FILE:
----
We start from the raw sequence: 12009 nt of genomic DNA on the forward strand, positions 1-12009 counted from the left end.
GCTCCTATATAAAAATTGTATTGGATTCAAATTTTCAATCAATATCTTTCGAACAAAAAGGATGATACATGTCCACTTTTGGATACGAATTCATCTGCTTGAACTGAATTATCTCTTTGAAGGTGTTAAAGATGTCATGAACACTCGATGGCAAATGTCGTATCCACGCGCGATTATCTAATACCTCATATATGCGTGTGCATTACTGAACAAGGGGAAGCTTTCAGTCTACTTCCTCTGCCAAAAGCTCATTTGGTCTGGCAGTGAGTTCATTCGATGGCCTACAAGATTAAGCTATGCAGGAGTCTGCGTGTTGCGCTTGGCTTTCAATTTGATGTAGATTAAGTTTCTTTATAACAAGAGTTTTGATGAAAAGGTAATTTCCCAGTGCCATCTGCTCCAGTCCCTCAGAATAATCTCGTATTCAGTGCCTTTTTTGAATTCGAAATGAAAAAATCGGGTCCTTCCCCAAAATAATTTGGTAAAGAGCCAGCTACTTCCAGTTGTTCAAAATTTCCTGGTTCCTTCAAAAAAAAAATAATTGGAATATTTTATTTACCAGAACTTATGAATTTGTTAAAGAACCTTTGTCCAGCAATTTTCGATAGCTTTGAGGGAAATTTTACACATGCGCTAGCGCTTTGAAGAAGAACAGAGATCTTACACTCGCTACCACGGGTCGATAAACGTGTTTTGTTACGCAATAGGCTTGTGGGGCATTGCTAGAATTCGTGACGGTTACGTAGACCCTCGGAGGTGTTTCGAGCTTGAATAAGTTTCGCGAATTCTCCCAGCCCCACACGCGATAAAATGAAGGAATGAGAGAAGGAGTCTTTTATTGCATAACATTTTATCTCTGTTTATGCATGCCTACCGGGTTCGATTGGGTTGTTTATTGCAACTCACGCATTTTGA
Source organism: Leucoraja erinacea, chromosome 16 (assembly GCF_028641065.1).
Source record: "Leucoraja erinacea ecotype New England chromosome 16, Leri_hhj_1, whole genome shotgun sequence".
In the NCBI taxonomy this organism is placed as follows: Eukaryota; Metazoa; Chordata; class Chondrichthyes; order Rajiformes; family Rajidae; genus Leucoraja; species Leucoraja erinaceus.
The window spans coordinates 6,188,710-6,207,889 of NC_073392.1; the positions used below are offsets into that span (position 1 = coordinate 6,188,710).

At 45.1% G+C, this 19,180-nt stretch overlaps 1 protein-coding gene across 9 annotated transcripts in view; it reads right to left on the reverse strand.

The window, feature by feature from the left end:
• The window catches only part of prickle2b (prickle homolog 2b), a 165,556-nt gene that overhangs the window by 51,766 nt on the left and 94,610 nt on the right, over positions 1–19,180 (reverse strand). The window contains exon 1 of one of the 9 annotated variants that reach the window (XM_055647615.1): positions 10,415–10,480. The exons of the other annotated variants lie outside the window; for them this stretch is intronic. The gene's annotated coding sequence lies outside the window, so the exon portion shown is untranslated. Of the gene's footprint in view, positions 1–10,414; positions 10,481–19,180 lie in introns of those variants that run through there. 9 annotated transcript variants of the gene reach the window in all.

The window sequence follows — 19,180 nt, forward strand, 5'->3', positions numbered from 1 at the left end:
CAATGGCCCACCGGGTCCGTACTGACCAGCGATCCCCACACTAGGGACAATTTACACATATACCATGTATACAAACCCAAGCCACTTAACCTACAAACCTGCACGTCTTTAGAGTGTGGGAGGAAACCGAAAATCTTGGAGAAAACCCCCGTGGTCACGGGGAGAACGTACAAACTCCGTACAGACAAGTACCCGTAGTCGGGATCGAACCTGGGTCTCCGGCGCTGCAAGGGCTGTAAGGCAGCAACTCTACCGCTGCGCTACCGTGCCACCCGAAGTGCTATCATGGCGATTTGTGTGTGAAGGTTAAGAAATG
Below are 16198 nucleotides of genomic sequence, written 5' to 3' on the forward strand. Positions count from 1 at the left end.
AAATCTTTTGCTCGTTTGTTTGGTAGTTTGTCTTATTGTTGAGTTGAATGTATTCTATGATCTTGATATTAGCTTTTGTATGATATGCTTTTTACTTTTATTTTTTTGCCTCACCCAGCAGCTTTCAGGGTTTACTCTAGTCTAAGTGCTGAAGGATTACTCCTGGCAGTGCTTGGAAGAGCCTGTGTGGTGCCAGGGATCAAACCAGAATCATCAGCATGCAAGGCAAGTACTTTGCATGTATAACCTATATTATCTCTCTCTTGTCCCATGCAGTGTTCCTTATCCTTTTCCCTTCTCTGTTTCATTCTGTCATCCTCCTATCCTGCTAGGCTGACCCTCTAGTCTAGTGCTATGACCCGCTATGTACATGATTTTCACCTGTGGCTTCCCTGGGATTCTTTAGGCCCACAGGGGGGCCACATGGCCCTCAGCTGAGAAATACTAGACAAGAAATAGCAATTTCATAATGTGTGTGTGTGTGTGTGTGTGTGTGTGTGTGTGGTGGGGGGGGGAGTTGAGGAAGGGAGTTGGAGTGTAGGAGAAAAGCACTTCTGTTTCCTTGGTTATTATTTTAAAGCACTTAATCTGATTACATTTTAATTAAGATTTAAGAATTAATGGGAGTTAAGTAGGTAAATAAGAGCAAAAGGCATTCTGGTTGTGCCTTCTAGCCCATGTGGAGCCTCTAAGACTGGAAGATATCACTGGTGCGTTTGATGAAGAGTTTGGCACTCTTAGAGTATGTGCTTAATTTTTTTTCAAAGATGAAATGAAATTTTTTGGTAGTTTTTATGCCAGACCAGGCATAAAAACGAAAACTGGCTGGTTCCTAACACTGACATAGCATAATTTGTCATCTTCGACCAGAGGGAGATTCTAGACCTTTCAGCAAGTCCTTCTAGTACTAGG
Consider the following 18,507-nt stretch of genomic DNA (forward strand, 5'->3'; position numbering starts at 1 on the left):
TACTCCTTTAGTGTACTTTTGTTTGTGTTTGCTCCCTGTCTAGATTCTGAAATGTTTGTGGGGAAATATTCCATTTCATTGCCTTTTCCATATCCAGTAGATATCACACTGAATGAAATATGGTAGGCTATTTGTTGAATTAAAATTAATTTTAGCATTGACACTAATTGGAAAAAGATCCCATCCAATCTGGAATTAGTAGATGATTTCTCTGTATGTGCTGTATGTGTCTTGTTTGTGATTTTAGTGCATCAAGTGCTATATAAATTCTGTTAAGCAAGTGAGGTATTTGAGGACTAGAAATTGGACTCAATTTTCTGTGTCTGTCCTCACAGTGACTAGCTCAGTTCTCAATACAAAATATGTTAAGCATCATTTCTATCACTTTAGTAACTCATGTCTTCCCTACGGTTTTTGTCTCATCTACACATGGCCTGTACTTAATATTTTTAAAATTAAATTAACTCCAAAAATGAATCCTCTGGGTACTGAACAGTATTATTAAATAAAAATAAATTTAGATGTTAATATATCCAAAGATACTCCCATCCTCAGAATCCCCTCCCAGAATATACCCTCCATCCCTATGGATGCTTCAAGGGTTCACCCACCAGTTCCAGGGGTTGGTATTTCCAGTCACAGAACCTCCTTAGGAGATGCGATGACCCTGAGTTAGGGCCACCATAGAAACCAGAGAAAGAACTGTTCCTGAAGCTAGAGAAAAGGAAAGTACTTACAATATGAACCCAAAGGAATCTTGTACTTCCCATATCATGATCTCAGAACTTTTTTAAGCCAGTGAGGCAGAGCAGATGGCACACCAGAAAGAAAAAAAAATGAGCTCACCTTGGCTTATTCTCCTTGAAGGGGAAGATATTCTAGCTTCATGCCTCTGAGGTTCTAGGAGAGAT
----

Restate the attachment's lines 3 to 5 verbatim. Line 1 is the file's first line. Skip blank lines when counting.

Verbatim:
Source organism: Leucoraja erinacea, chromosome 16 (assembly GCF_028641065.1).
Source record: "Leucoraja erinacea ecotype New England chromosome 16, Leri_hhj_1, whole genome shotgun sequence".
In the NCBI taxonomy this organism is placed as follows: Eukaryota; Metazoa; Chordata; class Chondrichthyes; order Rajiformes; family Rajidae; genus Leucoraja; species Leucoraja erinaceus.